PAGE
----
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SFU Health and Counselling Services
Registered Clinical Counsellor

Prof with students
Even though professors work in academia, many will have additional jobs and all of them will have a network of people within that field that you could potentially access if you play your cards right.

I don’t much like talking to strangers.

Some people are better at it than others, but it’s something I’ve never really been good at or wanted to do much of. Come to think of it, I’m not even that great at talking to the people I know – such is the fate of us introverted internal processors. I have great conversations in my head with myself, but when it comes to vocalizing my brilliant, eloquent thoughts to other people, I often end up garbling the words into something near unintelligible.

Comic strip of tarzan

I’ll use just about any excuse to get a Far Side cartoon in here and there. I can relate to Tarzan, though – he had such great intentions, but flustered in the pivotal moment. I can also relate to the many students I talk to who are intimidated – to say the least – at the prospect of talking to their professors. Heck, I was one of those students at one point in time.

There are lots of great reasons to develop relationships with those strange, powerful, often eccentric beings with letters attached to their names. I won’t go into them at length here, but a few of the more obvious ones include mentoring, insight and help with course material, access to an academic and professional network, and a potentially excellent letter of recommendation down the road.

Why is it so Hard to Talk to Professors?

The main reason it can be intimidating to talk to professors lies in the uneven power dynamics between professor and student. Despite recent movement towards change, the power balance within post-secondary education is incredibly concentrated and hierarchical. The students do what the professors say, the professors do what their departments say, the departments/deans do what their faculties say, and the faculties do what the board of governors, president, and other administrative bodies say.

But the professor is the one standing at the front of the class delivering the lecture, and by embodying that role, they automatically assume a significant amount of power in the eyes of most students.

Having power isn’t a bad or evil thing in an of itself. Granted, there are some professors out there who are downright unpleasant and seem to be sustained by the tears of helpless undergraduates. Thankfully, however, the majority of professors are actually quite approachable, everyday people. Being a professor just happens to be their job. The better teaching professors will even work actively to become more approachable to their students and to responsibly distribute some of that power among their class, by giving larger degrees of autonomy on assignments, for example.

The hardest thing is starting. Dropping in on that first office hour. Walking up to ask that first question after class. Once students cross the line and begin to develop relationships with their professors, they often begin to see that the power that professor had wasn’t really as much as they thought it was – they’re human, after all.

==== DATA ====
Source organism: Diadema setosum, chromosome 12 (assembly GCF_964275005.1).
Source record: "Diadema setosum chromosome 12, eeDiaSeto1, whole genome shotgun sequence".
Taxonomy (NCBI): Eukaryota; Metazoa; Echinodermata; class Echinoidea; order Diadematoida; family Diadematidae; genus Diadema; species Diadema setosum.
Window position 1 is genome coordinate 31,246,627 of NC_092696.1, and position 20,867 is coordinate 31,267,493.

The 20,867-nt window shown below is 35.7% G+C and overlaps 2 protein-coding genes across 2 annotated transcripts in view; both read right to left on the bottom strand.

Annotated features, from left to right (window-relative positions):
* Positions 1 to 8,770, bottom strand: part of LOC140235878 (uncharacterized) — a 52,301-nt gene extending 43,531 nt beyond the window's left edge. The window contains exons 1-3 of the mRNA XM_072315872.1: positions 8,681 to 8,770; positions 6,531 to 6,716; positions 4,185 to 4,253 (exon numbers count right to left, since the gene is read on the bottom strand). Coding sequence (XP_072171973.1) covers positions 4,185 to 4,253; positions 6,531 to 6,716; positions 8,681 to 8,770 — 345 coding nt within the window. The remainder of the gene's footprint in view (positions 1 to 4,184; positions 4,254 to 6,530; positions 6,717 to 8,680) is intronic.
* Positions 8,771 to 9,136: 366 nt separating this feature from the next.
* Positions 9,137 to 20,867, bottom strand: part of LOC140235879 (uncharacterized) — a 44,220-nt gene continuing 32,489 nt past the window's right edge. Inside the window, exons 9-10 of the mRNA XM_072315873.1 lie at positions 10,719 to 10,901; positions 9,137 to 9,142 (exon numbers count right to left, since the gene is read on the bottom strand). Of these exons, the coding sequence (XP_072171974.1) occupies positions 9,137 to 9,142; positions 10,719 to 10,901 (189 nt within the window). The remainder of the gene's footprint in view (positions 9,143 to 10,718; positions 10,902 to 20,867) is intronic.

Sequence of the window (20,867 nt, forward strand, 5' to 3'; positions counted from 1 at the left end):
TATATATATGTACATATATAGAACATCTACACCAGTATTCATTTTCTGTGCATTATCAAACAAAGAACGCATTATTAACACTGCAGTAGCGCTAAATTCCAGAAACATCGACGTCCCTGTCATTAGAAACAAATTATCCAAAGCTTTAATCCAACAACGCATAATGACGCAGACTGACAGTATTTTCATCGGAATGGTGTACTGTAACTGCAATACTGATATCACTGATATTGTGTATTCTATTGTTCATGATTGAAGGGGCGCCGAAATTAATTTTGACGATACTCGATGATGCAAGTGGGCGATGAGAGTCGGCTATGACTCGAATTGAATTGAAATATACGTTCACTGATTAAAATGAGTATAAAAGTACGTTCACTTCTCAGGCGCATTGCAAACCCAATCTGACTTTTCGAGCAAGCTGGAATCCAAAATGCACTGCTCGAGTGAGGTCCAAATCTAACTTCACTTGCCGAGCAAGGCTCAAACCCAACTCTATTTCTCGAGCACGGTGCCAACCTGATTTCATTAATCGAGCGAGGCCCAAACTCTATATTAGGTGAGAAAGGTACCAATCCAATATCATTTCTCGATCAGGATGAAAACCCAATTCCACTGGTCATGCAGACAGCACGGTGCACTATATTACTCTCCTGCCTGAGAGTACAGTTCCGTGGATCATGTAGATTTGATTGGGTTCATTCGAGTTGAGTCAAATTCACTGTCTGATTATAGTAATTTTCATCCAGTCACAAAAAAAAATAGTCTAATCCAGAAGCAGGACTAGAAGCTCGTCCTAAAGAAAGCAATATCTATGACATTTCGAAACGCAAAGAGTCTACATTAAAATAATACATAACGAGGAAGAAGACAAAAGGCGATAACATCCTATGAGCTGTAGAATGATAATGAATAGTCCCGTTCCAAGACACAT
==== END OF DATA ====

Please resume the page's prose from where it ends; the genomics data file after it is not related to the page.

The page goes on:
What’s the Best Way to Approach my Professor?

Genuinely. Having a scripted speech isn’t going to win you any charisma points. At the same time, you don’t want to pull a Tarzan and completely blank out at the last second, so it’s a bit of a delicate balance between preparation and spontaneity. Try starting with “hello Dr. ____, my name is ____. I was wondering about ____.”

How Should I Refer to Them?

Take your clues from the professor. If they ask students to refer to them by first name, they’re serious – use it. If they haven’t told you or you’re not sure, err on the side of convention and call them by their last name with doctor or professor thrown in. I only ever had one professor insist that students call him Dr. ____, and he made that known in the first class. I dropped that course (and his ego) the next day.

What Should I Talk About?

Well, what are you hoping to accomplish? Are you looking to gain some research or volunteer experience? Ask if there’s any way you can help them out with something they or a colleague are researching. Are you looking to get a bit of clarity about course material or to bounce some ideas around regarding that paper you’re writing? Drop in an office hour and have a conversation about it. Are you more interested in potential career opportunities within their field? Even though professors work in academia, many will have additional jobs and all of them will have a network of people within that field that you could potentially access if you play your cards right.

Despite (or perhaps because of) the fact that these are people that determine to a large extent your success at university, it’s important to think of professors as real people that you can talk to, and develop a positive relationship with. As long as you do better than Tarzan did with Jane, you’ve got nothing to worry about.

SFU Health and Counselling Services
Registered Clinical Counsellor
David Lindskoog is a Registered Clinical Counsellor at Health & Counselling who used to work as a Career Advisor with Career Services. David is passionate about suicide prevention, social justice, career and professional development concerns, and the use of role-playing games in therapy. Check out his group: Dungeons & Worry Dragons. While you're here, check out Dave's Diary! It is an ongoing series of journal entries touching on various aspects related to careers and well-being. Want to hear Dave's thoughts on a particular topic?  Send him an email, and he'll do his best to include it in his next post!  
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Aug 26, 2011

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